MLB on FOX's ratings have never been worse, failing to draw a 2.0 rating in each of its first six broadcasts this season, according to Awful Announcing. Last weekend, regional coverage anchored by a Reds-Phillies contest drew a rating of just 1.2, attracting approximately 1.7 million viewers.
This past Saturday, the viewership went up by about a half-million people in the first primetime broadcast of MLB on FOX, but baseball still lost out to the NHL Playoffs, particularly in the area of the 18-49 demographic, which saw the Red Wings-Blackhawks game earn a preliminary 1.1 rating compared to baseball's 0.5. The overall preliminary rating for the NHL game came in at 2.0, meaning baseball likely finished below that for the seventh consecutive week.
It's not just the Saturday game of the week that's scuffling, either; ratings for Yankees and Mets games in the country's largest metropolitan area are down 39 percent, and that's coming off of a season in which the teams set new lows -- or in the case of the Mets, came close to it -- in ratings.
Of course, there are some caveats here. With the increasing availability of streaming broadcasts, the number of people who watch games the old-fashioned way has dwindled. That, combined with the fact that baseball fans -- particularly those who fall within the aforementioned demographic -- are widely considered a forward-thinking bunch, could be a partial explanation for the ratings dip.
But, let's not kid ourselves here. The young adults of the current generation simply don't have the same interest in baseball as those who came before them. The perceived lack of action has hurt the game, as has a number of other things -- some of which are actually controllable, such as instant replay, speeding up the game and making the regular season more meaningful.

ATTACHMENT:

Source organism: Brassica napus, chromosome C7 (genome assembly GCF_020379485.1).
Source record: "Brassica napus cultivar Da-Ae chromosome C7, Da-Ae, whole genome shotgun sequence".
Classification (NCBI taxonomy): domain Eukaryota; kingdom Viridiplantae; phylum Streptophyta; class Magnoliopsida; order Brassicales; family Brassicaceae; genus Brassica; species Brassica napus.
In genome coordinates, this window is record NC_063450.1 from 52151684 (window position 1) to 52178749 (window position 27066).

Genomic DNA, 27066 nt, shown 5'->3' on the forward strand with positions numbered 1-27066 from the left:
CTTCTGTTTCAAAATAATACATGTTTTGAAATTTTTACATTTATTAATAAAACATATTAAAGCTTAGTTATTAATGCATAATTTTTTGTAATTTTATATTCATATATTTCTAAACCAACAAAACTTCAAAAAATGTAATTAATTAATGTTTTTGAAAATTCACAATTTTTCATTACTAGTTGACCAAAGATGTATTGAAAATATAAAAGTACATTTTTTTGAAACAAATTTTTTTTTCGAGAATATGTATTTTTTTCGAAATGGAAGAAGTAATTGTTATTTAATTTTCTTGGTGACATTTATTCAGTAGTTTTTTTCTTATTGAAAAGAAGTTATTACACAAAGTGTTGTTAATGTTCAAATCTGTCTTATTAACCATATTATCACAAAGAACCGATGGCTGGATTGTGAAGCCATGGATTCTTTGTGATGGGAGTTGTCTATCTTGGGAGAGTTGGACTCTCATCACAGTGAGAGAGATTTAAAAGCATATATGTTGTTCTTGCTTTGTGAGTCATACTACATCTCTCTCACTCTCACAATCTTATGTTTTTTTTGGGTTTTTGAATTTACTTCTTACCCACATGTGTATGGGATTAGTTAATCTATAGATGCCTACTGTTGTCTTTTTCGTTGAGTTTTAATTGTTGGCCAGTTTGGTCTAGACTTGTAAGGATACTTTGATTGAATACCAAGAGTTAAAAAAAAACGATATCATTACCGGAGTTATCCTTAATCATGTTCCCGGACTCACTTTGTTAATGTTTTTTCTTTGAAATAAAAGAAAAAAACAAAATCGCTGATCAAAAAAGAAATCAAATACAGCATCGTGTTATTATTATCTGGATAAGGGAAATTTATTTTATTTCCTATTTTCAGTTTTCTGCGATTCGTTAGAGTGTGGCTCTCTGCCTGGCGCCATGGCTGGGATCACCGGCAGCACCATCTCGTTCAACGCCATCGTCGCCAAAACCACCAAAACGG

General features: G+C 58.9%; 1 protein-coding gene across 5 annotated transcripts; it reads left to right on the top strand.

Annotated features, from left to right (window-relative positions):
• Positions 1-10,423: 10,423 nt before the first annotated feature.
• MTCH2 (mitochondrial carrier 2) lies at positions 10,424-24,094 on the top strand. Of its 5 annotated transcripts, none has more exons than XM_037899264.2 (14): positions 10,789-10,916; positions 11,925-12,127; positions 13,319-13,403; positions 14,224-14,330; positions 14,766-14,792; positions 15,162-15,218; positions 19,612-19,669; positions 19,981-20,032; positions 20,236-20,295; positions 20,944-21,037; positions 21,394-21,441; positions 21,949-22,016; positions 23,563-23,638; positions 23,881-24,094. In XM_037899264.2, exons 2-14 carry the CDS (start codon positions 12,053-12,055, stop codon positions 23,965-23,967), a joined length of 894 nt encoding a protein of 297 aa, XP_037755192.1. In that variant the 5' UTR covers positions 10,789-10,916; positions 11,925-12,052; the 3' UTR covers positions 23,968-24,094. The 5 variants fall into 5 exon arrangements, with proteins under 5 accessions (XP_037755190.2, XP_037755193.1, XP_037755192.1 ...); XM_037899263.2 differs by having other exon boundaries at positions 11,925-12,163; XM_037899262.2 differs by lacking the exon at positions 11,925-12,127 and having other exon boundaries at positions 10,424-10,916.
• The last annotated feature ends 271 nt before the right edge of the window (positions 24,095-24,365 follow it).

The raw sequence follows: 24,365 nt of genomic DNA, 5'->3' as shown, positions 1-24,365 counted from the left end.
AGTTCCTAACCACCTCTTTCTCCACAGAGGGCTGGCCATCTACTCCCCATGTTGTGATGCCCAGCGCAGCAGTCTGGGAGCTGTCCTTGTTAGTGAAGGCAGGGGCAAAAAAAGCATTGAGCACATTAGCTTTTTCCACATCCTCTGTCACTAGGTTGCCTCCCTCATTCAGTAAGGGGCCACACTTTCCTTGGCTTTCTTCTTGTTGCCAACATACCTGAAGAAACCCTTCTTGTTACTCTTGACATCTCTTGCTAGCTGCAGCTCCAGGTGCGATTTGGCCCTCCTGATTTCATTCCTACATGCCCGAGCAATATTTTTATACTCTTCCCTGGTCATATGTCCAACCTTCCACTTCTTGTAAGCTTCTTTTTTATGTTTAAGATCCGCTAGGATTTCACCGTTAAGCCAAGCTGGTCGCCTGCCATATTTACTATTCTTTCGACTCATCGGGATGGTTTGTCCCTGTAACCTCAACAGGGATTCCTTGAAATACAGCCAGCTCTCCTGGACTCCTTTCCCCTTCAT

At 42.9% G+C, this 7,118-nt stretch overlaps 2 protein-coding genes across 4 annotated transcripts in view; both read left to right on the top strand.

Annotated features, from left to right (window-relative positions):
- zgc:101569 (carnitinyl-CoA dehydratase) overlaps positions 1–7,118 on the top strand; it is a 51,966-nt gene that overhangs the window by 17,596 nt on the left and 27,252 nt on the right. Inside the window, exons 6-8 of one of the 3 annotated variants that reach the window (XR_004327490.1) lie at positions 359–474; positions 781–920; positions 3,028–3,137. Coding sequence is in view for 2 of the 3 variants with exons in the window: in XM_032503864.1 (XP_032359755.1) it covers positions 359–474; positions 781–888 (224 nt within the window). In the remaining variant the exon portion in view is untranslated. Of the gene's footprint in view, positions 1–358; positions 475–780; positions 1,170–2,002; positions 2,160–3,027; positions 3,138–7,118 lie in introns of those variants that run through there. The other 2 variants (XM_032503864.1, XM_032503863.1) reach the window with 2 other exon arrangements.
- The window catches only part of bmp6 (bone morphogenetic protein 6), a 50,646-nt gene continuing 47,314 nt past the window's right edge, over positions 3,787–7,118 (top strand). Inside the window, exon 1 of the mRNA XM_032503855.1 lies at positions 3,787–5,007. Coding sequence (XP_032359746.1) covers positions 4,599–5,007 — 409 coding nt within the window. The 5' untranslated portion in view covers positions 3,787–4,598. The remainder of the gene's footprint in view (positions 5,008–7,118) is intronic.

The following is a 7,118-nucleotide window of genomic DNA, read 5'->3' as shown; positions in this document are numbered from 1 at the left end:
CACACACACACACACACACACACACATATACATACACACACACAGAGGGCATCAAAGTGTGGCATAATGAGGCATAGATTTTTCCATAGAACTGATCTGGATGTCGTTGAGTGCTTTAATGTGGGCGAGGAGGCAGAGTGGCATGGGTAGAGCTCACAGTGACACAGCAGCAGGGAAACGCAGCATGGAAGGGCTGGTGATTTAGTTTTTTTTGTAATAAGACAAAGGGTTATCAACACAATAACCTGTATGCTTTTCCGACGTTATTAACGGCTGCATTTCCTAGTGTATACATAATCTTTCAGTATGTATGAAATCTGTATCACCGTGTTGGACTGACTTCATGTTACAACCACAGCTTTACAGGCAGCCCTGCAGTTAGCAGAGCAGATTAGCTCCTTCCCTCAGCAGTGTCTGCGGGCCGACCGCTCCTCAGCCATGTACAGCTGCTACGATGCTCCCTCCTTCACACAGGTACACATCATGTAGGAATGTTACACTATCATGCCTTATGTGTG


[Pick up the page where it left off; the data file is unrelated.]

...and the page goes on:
It likely won't happen within the next decade as most baseball teams either just signed or will soon sign TV deals that will bring in more money than they've ever seen in that area. However, when the next round of TV deals come around, teams may find that a lack of ratings will result in less money. That may be the time when baseball is forced to look in the mirror and re-evaluate some things. Shorten the season by 20 or so games? Not likely, although it would do baseball's regular season and postseason a favor. Institute full instant replay? Maybe. Speed the games up? That may require managers to change how they approach their style, so who knows how that would go over.
Regardless, MLB is going to have to adapt in order to keep of with the ever-changing landscape of sports and entertainment.
This is pretty good news for today, hopefully:
Rockies Jorge De La Rosa leads MLB pitchers with 0.49 ERA during day games, (Min 18 inn pitched). Compared to 4.82 ERA in night baseball— Ben Maller (@benmaller) May 28, 2013